2. Scoping in an anonymous class

PHP 7 introduced us to anonymous classes. These classes can also extend other classes, implement interfaces and use traits. While this technique still introduces a custom class, we do so "on the fly", and it is fully scoped to the test case only; making it completely isolated from outside interference.

Building on top of our existing example; here is what that would look like.

use App\Mixin\MyTrait;
use PHPUnit\Framework\TestCase;

class MyTraitTest extends TestCase {
    public function testReturnStateAnonymous(): void {
        $trait = new class {
            use MyTrait;
        };

        self::assertTrue($trait->returnState(true));
        self::assertFalse($trait->returnState(false));
    }
}

If only there was a way to reduce the anonymous class to a single line... a helper method perhaps?

3. Using a getObjectForTrait "mock"

As it turns out, PHPUnit has a method called getObjectForTrait that creates and returns an object that uses the provided trait. This method can also receive arguments needed to create a class, in case your trait implements a __construct() method that needs these arguments. This cleans up our test case a bit.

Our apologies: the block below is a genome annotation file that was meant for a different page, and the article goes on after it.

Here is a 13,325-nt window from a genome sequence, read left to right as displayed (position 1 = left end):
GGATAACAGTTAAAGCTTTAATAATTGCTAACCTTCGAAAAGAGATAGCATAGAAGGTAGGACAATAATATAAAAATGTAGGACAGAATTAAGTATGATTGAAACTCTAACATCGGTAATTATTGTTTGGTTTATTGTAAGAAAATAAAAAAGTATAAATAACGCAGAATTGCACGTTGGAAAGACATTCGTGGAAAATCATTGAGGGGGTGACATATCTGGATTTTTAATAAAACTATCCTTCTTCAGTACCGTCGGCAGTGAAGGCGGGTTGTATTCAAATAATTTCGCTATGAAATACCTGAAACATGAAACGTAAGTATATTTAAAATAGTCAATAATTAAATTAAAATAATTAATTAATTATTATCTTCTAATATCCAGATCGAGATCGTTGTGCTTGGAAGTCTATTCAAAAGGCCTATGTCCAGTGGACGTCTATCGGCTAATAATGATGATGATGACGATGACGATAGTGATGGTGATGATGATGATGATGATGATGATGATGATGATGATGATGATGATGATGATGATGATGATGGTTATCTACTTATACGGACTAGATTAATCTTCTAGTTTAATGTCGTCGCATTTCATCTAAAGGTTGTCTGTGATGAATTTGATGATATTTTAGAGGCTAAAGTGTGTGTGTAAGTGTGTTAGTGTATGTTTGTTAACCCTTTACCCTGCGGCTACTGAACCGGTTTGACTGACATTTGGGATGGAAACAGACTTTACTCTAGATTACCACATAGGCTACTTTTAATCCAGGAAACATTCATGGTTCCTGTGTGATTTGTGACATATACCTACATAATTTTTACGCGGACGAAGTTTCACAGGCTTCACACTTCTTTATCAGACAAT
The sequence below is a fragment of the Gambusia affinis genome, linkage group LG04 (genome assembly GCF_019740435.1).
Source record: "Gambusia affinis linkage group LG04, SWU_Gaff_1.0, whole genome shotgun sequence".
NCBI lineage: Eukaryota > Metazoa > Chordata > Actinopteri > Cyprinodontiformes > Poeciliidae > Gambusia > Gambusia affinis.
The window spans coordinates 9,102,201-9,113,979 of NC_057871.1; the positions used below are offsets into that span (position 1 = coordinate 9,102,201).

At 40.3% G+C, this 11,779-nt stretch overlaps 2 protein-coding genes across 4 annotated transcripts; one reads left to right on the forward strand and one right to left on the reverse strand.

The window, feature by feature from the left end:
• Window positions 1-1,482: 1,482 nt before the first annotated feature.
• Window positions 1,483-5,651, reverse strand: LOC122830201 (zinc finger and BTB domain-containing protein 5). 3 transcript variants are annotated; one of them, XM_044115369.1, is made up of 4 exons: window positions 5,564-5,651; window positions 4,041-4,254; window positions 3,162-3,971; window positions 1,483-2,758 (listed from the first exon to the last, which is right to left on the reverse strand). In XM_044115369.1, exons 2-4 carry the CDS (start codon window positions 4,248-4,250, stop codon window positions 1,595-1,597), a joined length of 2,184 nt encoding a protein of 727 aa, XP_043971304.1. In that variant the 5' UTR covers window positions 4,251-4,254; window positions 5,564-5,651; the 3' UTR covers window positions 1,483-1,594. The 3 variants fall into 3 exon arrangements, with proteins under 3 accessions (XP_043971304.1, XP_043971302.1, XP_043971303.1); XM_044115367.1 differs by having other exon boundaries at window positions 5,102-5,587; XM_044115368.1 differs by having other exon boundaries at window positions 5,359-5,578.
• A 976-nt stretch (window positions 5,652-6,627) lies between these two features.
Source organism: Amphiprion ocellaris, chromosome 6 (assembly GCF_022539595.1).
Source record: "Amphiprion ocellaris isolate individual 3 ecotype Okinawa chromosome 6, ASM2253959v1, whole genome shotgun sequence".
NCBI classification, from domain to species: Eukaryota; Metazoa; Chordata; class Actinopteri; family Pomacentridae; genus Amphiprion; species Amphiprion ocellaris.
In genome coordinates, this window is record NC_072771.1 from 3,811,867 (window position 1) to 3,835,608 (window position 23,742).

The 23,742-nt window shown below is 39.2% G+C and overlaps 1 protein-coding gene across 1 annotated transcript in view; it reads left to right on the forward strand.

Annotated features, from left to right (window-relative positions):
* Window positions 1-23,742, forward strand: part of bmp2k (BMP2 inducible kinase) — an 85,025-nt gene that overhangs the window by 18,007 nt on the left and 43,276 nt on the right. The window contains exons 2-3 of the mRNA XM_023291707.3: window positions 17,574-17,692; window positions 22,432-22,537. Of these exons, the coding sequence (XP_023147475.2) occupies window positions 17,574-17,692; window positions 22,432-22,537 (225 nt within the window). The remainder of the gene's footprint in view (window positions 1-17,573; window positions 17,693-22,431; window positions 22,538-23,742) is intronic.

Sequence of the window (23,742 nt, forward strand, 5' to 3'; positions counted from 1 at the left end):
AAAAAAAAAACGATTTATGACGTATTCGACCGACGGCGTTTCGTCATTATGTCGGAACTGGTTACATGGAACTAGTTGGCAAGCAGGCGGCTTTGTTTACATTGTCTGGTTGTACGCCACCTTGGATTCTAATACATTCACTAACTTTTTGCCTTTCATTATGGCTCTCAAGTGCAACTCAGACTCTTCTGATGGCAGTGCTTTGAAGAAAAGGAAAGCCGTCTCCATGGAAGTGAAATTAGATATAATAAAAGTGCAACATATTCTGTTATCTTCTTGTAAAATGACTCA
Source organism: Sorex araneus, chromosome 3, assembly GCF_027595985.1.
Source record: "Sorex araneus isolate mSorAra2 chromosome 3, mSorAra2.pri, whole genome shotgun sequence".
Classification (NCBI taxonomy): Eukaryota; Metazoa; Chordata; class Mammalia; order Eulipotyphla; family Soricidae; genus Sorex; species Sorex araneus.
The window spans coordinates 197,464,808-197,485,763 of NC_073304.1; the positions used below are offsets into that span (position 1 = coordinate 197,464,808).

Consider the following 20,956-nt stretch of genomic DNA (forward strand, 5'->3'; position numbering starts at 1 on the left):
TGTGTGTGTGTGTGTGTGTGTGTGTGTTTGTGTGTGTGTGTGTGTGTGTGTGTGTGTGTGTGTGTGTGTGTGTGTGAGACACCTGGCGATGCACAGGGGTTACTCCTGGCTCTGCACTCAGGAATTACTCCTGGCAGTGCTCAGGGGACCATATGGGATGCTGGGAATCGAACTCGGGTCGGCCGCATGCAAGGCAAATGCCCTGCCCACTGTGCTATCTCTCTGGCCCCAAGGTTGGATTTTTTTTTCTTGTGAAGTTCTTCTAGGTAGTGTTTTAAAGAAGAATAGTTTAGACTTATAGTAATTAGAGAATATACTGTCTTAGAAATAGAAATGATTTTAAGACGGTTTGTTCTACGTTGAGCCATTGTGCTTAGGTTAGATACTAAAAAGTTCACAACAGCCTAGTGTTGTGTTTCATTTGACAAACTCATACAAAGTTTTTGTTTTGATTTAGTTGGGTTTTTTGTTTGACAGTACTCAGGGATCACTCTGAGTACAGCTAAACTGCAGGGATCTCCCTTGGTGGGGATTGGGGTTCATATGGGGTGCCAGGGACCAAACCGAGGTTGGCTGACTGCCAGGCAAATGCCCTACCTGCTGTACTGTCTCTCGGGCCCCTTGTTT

use App\Mixin\MyTrait;
use PHPUnit\Framework\TestCase;

class MyTraitTest extends TestCase {
     public function testReturnStateObject(): void {
        $trait = $this->getObjectForTrait(MyTrait::class);

        self::assertTrue($trait->returnState(true));
        self::assertFalse($trait->returnState(false));
    }
}

It doesn't get much simpler than this; but our use case is also very simple. What if it was more complex, with calls to other methods that are not on the trait, or methods that should only work when a class implements a certain interface?

4. Using a MockForTrait mock object

Let's update our trait to include a method that references a method not on the trait.

trait MyTrait {
    // ...